The SGPC's action of hailing the assassins of former PM Indira Gandhi as ‘martyrs’ is one such instance that should be roundly condemned.india Updated: Jan 09, 2008 22:58 IST
There are some issues that should not be allowed to gain credence out of fear of ‘hurting religious sentiments’. The Shiromani Gurdwara Prabandhak Committee’s (SGPC) action of hailing the assassins of former PM Indira Gandhi as ‘martyrs’ is one such instance that should be roundly condemned. The SGPC paid homage to the assassins, Satwant Singh and Kehar Singh, in a ‘commemorative function’ at the Golden Temple complex. While the anniversary function has been observed ever since the two were hanged on January 6, 1989, this year things have gone a bit too far. An immediate protest by the Congress and the BJP was recorded. But there’s been little by way of the SGPC or the Punjab government’s reaction to the move which would show that the act of applauding the killers of an Indian PM was a distasteful mistake.
While the dictum of ‘one man’s terrorist is another’s freedom fighter’ will invariably be used to gloss over the matter, this is actually a move that should be seen for what it is: a jingoistic attempt at using a religious plank for blatantly political motives. That, in itself, is deeply worrying. At a time when religious leaders of all communities are the ones who need to really be most responsible in terms of maintaining peace, rattling communal sabres is not only insensitive, but also downright damaging for the nation’s secular fabric. It is one thing to refer to the scriptures and talk of protecting one’s places of worship. It is quite another to condone the targeting of individuals to kill them. The allusion to Sikh marjiwarae — the readiness to die for a religious cause — as ‘reason’ to ‘celebrate’ the assassins’ ‘martyrdom’ is a misplaced sentiment. They were criminals misusing religion to do their dastardly deed.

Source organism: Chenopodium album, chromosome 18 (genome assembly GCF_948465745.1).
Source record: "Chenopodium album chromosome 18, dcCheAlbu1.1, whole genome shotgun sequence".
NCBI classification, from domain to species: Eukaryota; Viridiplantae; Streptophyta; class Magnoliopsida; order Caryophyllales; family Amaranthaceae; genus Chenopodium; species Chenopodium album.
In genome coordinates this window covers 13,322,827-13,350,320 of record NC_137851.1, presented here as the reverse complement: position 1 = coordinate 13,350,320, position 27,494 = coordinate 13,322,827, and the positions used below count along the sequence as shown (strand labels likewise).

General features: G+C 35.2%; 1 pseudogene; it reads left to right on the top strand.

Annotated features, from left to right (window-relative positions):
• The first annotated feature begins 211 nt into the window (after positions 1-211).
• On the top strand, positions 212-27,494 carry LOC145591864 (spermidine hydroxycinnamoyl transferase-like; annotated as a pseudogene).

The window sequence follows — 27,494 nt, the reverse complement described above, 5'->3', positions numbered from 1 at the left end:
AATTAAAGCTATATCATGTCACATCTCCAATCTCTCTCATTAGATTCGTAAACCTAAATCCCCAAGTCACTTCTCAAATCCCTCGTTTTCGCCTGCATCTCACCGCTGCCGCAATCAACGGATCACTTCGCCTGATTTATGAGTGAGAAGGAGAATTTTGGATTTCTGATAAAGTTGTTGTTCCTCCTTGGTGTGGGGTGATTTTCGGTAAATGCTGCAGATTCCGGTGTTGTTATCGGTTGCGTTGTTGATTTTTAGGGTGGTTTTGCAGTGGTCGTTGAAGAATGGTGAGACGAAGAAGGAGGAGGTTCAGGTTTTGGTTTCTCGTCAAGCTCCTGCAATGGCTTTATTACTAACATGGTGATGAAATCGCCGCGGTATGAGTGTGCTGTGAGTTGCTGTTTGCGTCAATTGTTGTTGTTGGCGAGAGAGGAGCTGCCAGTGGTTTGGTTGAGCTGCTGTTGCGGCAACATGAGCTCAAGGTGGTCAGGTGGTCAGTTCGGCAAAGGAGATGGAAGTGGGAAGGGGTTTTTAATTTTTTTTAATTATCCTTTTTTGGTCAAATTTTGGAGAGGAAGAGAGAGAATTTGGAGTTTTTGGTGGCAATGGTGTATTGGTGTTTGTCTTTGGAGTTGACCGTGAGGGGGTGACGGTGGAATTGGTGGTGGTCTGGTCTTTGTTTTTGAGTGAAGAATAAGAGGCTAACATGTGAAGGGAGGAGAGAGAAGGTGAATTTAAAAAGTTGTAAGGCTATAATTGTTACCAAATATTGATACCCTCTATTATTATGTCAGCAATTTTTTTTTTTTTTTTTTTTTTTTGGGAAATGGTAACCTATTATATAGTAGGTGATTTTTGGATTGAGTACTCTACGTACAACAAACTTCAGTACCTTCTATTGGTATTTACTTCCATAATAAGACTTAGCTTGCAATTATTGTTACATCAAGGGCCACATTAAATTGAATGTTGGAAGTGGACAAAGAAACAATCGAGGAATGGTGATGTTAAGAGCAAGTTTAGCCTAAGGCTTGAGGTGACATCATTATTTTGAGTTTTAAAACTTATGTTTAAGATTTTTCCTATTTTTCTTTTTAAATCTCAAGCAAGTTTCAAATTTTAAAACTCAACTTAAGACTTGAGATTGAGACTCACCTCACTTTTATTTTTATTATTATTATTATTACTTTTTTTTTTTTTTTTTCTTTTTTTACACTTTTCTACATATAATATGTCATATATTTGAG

We live in uncertain and ritualistic times where the only certitudes seem to be derived from religious power. To that end, India, with the world’s many religions cohabiting here for thousands of years, is chock-a-block with religious leaders. They must realise their responsibilities in maintaining peace and harmony among their followers and not give their faith a bad name.